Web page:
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Shabbat Parashat Behar 5778

Ein Ayah: The Significance of a Metaphor

(condensed from Ein Ayah, Shabbat 6:50)

Gemara: Why does R. Eliezer say that a sword is an adornment? It is because the pasuk says: “Fasten your sword to your waist; it is your glory and splendor” (Tehillim 45:4). But that is a metaphor for the words of Torah! A pasuk is not to be totally removed from its simple meaning.

 

Ein Ayah: Imagination and intellect may seem to be two separate things, and often they are indeed very contradictory. However, they do share elements and are actually of one category of existence.

A person’s internal spiritual side starts the essential development of an idea with imagination. The matter then matures until it reaches the level of a matter of the intellect. It turns out then that the intellect is but a fruit that matured from a seed that started to grow in one’s imagination.

Therefore, the whole wonderful matter of seeking truth is not intended to uproot the existence and influence of the imagination but to find how it is compatible with the intellect in one’s midst. When imagination connects nicely to the intellect, it improves the intellect and makes it more pleasant and brings to the fore great lights and the deepest treasures of the intellect. The completeness of this compatibility is seen in the most complete revelations of the human spirit, the highest of which is Divine Spirit and prophecy. In these spiritual sources, everything comes from all-encompassing completeness. Ideas are taken from the world that includes all matters and are revealed by the light of divine completeness, which appears to those who are capable of grasping divine matters.

The simple meaning of a biblical text can often be a façade that imagination allows to express an internal idea, which is much deeper than that which is displayed. Nevertheless, there will be no discrepancy between them, but there is full and internal compatibility. In the spiritual world, spiritual valor is most completely revealed when it paves a path by removing from its way difficult impediments that darken its light. This includes the impediment of intellectual mistakes that darken the light of the intellect. It also includes coarse animalistic inclinations, which lower and distort the holy desire hidden in the depth of the soul. The pure and gentle internal force, which has sanctity from Above, goes from potential to actual when it defeats the forces that stand up against it. It reaches a higher level than it could have had the path been clear without impediments.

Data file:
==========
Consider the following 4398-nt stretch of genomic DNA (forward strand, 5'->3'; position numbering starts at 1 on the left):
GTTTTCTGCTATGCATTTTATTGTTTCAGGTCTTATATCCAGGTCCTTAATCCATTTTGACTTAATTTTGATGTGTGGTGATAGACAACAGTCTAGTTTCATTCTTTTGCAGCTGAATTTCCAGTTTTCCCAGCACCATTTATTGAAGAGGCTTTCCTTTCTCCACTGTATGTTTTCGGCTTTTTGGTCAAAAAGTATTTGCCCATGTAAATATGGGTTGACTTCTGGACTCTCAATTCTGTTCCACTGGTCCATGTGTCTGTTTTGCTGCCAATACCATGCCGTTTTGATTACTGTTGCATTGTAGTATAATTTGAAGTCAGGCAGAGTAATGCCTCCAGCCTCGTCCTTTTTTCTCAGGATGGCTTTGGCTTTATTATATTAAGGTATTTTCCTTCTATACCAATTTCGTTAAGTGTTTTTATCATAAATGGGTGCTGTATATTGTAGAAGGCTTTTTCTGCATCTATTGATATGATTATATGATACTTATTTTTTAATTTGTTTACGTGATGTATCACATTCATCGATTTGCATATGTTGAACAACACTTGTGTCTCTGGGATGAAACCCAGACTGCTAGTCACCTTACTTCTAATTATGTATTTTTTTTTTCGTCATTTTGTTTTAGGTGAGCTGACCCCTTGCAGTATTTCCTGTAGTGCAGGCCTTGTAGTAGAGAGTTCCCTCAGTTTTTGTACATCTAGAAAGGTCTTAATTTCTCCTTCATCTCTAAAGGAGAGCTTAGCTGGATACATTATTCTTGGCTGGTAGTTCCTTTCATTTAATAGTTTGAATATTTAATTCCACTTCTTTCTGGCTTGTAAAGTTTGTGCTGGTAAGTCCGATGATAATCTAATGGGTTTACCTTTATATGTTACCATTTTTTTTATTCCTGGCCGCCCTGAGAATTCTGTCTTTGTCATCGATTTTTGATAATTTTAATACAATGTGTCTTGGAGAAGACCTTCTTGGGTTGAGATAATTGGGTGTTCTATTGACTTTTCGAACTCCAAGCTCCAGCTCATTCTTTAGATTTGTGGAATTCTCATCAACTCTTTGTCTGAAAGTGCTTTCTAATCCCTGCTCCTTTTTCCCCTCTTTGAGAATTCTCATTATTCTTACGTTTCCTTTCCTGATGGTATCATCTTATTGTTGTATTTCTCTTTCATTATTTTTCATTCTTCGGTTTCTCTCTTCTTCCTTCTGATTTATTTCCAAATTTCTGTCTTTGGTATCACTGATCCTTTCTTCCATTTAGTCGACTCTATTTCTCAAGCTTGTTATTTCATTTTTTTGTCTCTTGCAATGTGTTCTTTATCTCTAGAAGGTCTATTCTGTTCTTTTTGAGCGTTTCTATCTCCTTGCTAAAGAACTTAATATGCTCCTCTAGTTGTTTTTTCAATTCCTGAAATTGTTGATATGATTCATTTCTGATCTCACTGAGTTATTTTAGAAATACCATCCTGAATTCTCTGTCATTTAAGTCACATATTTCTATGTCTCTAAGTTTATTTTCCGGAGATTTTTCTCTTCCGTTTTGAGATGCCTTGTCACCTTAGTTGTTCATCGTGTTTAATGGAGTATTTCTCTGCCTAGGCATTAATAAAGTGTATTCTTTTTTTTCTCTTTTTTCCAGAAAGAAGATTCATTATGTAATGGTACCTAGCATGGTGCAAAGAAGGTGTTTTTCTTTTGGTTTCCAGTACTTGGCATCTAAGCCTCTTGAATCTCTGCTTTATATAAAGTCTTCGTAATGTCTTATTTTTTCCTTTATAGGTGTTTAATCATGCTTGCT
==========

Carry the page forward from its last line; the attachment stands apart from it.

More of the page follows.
Similarly, the defeat of enemies of Hashem, who oppose goodness and justice, is something that gives a crown of valor that acts as an adornment. The metaphorical use of a sword in spiritual matters does not only represent a practical step but hints at the presence of a human elevation of the spirit. The idea that valor in matters of Torah can be described by fastening a sword to smite spiritual impediments by increasing the light of truth and justice, is linked to the idea that divine spirit values the grandeur of valor. Thus, for this to be a good metaphor, it must be that the sword is viewed as an adornment because we are using it to describe a great thing – complementing that which is seen with the imagination with the high level of that which emerges from the intellect. That is why the metaphor must pass the test of “a pasuk is not to be totally removed from its simple meaning.” Even if the generations are improved and internal matters will be the most important thing in the broadest segments of society, there will still be some place and value for lowly imagination, which corresponds to the simple meaning of a pasuk.

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